|Publication number||US20070033001 A1|
|Application number||US 11/197,744|
|Publication date||8 Feb 2007|
|Filing date||3 Aug 2005|
|Priority date||3 Aug 2005|
|Also published as||US7813918|
|Publication number||11197744, 197744, US 2007/0033001 A1, US 2007/033001 A1, US 20070033001 A1, US 20070033001A1, US 2007033001 A1, US 2007033001A1, US-A1-20070033001, US-A1-2007033001, US2007/0033001A1, US2007/033001A1, US20070033001 A1, US20070033001A1, US2007033001 A1, US2007033001A1|
|Inventors||Ion Muslea, Kevin Knight, Daniel Marcu|
|Original Assignee||Ion Muslea, Kevin Knight, Daniel Marcu|
|Export Citation||BiBTeX, EndNote, RefMan|
|Referenced by (9), Classifications (4), Legal Events (3)|
|External Links: USPTO, USPTO Assignment, Espacenet|
Text to text applications include machine translation, automated summarization, question answering, and other similar applications where a machine carries out the function of understanding some kind of input information, and generating text. The input information is often “text”, but more generally, can be any kind of information that is received and understandable by the machine.
Conventional text to text applications use heterogeneous methods for implementing the generation phase. Machine translation often produces sentences using application-specific decoders that are based on work that was conducted on speech recognition. Automated summarization produces abstracts using task specific strategies.
Machine translation systems rely on training that is carried out based on corresponding, or “parallel” information that exists in both of two languages. The information in the two languages can be from many sources. Sometimes, it is known that the contents of two documents represent the same information.
The internet is a source of information. Documents on the Internet are often available in multiple different languages. However, it may be difficult to identify mutual translations within the many different web pages on the Internet. Comparing all documents within the document pool using conventional systems would require a number of computations that scales with the square of the number of document pairs.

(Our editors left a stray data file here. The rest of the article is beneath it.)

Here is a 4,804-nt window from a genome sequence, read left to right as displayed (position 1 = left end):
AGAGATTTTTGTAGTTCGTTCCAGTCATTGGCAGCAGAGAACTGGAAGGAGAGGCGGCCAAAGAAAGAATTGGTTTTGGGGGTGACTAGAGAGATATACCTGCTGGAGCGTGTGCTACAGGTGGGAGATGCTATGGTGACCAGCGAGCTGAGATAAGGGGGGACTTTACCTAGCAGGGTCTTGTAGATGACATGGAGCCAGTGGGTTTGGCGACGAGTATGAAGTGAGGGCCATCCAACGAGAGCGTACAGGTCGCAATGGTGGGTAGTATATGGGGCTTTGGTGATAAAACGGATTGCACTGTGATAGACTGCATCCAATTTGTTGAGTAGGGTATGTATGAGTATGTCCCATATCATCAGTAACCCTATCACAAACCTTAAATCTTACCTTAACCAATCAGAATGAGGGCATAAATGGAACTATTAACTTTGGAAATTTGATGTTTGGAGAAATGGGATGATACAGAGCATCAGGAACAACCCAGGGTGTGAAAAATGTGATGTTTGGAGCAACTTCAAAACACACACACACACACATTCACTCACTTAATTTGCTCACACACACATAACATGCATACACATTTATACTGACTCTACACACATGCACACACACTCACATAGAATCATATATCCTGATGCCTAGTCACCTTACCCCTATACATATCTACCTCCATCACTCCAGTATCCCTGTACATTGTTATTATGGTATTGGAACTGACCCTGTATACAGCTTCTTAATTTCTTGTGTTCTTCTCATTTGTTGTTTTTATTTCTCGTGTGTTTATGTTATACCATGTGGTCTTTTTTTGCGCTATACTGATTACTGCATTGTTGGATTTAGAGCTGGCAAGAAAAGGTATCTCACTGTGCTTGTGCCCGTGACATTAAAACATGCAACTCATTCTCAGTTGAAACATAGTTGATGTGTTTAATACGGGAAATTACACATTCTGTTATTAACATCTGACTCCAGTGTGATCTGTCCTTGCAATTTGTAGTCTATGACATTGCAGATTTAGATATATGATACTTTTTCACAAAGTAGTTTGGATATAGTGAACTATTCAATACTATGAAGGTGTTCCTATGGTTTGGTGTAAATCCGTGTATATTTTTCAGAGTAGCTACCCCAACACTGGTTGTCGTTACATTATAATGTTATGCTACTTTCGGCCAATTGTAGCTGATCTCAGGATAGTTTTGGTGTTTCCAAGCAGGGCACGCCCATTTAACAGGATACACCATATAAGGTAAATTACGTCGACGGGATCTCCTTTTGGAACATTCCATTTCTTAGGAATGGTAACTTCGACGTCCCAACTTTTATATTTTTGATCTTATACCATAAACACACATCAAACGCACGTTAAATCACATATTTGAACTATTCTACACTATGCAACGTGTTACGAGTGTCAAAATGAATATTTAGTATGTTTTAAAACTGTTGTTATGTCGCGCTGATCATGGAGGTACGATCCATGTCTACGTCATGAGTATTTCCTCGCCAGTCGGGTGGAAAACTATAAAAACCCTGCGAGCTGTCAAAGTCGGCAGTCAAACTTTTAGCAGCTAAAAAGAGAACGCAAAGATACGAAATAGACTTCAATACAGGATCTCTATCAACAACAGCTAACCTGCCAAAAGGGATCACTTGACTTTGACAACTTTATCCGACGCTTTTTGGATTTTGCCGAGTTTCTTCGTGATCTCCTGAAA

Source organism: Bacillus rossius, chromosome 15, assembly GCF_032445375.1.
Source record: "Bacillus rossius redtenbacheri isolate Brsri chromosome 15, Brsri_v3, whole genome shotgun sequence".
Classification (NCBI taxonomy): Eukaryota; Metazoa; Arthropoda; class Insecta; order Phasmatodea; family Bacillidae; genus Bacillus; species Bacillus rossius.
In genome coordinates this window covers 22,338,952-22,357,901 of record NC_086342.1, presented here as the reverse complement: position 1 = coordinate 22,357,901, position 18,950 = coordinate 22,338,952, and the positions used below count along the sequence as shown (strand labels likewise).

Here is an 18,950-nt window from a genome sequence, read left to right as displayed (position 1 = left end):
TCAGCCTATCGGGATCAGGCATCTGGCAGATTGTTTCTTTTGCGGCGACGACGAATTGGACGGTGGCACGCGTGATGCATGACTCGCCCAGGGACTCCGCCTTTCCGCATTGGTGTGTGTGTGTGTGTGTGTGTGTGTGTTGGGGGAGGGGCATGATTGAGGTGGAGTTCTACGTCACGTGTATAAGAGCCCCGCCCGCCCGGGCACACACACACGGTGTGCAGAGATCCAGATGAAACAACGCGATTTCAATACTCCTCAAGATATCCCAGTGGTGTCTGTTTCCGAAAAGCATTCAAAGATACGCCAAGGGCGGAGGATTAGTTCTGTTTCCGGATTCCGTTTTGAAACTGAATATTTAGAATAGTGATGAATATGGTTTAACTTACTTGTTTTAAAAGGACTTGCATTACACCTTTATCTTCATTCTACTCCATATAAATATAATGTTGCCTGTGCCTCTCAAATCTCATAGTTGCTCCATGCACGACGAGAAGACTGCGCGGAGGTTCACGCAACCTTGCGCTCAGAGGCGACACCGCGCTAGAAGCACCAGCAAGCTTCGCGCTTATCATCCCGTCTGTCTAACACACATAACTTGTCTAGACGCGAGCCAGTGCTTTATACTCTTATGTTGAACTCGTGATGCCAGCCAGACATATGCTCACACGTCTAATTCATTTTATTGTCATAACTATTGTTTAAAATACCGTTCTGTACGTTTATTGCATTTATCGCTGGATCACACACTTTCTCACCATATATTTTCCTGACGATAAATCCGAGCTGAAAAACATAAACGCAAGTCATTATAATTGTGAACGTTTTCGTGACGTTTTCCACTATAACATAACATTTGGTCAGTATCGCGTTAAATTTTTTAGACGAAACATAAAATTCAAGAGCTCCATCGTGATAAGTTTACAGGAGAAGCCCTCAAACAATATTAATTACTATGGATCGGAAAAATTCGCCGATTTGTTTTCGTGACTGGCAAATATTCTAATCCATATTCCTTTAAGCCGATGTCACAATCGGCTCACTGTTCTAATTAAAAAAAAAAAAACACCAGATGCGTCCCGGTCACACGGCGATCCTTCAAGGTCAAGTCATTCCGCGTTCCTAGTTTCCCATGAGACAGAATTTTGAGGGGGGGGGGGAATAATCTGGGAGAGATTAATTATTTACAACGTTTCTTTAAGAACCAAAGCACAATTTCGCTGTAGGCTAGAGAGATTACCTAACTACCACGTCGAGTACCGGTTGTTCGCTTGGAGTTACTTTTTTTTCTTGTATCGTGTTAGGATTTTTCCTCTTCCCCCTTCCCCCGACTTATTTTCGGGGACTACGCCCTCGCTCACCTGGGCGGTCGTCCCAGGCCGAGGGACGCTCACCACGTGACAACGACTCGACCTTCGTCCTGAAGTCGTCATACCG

For example, each English language page can be compared with every known French language page, to determine the best match. This naive system would take extreme computation times to identify the training pairs.
Philip Resnik has suggested a method which identifies parallel documents by producing pairs of similar URLs which are presumed to be in different languages. For example, if one URL says “En”, and another URL is similar but differs only by stating “FR”, then these are presumed to be parallel URLs.
Not all Web documents are in this form, and Resnik's system is quite specific to web pages which have that specific kinds of URLs.
The present application teaches a system that forms a similarity measure that returns a score given a document pair. Techniques are disclosed which scale n*log n with the number of documents.
One aspect forms a reduced-size version of the document that is associated with the document contents, and compares that reduced size version, with comparably reduced sized versions in other languages. The reduced size document can be a document fingerprint.
Another aspect compares the documents using a probabilistic shuffling technique, where the documents and contents are mixed, and then compared to some, but not all, information about other documents. The shuffling may be carried out numerous times, in order to obtain a best match.
The drawings show:
The general structure and techniques, and more specific embodiments which can be used to effect different ways of carrying out the more general goals are described herein.